So long has it taken us to get to kandak level. We were there within a matter of, you know, a — a small number of weeks. And to be honest with you, I had areas where I had kandak advisers working within the first two weeks of deployment.
Again, I go back to my initial — initial comment: This was not an obstacle. This was part of the deliberate plan to, you know, establish our — our adviser network.
With respect to locations, you know, so where do we put advisers? Well, the simple answer there is it’s driven by military priorities. Military priorities are established by the commander of Resolute Support in conjunction with the DCOS Ops, Major General Poppas. And so, they identify where, you know, the — the — the advisory efforts need to go to support Afghan operations, OK? So where the Afghans go, we go, and where their priority of effort is, is where our priority of effort is.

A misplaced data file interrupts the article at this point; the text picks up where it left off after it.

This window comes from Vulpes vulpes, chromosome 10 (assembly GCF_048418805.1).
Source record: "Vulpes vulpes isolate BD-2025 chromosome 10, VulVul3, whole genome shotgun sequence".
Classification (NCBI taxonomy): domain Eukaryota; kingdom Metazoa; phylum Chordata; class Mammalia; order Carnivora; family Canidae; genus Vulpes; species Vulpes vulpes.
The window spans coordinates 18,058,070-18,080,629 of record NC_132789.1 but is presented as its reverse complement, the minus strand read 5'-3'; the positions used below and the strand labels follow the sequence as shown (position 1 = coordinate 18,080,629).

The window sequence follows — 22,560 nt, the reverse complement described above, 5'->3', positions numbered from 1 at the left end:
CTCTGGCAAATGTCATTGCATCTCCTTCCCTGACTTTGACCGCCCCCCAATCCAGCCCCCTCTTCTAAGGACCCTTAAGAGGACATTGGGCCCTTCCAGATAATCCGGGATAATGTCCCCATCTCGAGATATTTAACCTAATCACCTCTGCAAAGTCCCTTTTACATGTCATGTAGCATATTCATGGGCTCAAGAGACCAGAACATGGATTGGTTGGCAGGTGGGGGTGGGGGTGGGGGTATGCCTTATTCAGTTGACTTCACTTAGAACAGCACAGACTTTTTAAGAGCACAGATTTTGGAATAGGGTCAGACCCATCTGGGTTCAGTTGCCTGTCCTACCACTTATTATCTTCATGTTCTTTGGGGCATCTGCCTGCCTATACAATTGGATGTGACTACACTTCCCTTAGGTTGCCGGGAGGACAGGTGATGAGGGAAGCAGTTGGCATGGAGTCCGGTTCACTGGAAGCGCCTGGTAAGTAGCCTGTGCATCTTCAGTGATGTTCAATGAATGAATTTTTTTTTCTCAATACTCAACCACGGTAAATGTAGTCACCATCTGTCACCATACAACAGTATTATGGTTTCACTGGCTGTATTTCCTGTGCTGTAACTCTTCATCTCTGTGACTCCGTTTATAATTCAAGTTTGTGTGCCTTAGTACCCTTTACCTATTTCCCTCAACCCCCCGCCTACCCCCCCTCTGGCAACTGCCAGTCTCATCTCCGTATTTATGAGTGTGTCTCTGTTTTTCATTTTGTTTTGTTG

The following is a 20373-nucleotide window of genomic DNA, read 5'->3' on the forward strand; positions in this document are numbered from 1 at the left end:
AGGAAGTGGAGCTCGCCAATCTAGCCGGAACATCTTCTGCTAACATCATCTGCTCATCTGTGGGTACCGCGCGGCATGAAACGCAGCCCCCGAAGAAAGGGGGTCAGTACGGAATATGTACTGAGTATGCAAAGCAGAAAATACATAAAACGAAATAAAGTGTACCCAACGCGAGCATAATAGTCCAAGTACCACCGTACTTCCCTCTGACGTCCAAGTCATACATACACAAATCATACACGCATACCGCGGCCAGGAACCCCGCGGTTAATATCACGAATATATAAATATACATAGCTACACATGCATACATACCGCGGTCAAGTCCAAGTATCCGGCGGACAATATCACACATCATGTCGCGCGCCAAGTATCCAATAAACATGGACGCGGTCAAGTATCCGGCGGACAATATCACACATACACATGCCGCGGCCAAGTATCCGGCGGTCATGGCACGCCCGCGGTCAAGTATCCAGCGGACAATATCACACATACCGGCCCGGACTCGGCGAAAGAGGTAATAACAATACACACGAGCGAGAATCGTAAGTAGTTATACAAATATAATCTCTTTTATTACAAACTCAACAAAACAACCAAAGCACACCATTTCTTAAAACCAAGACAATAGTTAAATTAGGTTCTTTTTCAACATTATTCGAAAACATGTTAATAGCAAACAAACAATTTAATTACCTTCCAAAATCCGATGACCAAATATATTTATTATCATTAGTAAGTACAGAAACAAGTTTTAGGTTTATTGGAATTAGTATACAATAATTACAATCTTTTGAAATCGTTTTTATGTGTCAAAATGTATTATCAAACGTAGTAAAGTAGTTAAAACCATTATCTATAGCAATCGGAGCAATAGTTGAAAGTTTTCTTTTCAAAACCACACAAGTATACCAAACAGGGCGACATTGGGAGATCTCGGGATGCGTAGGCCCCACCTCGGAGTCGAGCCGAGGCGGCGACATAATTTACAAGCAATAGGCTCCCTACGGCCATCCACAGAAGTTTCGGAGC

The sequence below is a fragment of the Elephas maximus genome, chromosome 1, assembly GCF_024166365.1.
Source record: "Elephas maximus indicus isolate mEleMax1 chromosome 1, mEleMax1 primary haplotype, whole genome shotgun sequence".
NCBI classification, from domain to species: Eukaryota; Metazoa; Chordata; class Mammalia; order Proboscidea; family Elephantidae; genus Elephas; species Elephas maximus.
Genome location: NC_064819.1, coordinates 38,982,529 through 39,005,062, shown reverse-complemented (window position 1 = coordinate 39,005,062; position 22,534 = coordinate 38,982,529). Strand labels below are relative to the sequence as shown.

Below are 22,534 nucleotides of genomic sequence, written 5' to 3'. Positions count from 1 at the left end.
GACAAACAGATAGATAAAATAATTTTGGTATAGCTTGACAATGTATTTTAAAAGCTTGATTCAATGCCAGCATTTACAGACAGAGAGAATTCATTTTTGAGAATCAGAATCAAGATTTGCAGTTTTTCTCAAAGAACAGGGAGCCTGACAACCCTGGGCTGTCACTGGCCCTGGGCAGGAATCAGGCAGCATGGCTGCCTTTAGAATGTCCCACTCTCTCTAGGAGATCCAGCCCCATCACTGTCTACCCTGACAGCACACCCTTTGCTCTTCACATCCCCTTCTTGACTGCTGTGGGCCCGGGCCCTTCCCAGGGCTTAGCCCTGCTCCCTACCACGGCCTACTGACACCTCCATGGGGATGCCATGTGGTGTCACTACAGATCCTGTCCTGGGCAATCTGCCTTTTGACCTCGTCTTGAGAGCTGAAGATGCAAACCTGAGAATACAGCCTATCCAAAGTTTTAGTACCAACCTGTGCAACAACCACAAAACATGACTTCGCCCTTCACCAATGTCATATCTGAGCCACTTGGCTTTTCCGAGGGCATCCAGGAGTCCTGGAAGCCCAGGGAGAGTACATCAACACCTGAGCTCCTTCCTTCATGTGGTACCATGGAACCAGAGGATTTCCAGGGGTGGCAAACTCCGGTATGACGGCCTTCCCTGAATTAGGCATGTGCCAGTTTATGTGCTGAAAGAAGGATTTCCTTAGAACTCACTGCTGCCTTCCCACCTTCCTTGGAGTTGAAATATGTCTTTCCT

You referenced the relocation to Kabul. That was based upon a reassessment of priorities, based upon the environment. And I — and I’m very proud of how our organization reacted. They — you know, within a matter of hours, we had things in motion to begin the planning process, to get forces up into Kabul, and within a matter of days we had forces in Kabul, and we were operating shortly thereafter.
So again, very proud of what they did. I think it shows the — the testimony of — of the kind of people we’ve put into this organization, and the ability to support the commanders’ priorities and objectives.
Q: And just how many kandaks, roughly?
COL. JACKSON: Oh, yeah, so if you’re looking on the facts sheet, it says right on the — we’re in the top third. So right now, we’re at, I think the last count was 26 kandaks have crossed the — crossed our SFAB formation.
STAFF: And we’re close to the end of the time. We’ve got time for one more.
NBC, go ahead.
Q: Hey, this is Courtney Kube of NBC. I have a nine-part question. I’m just kidding.
I have one quick follow-on for — for Ryan.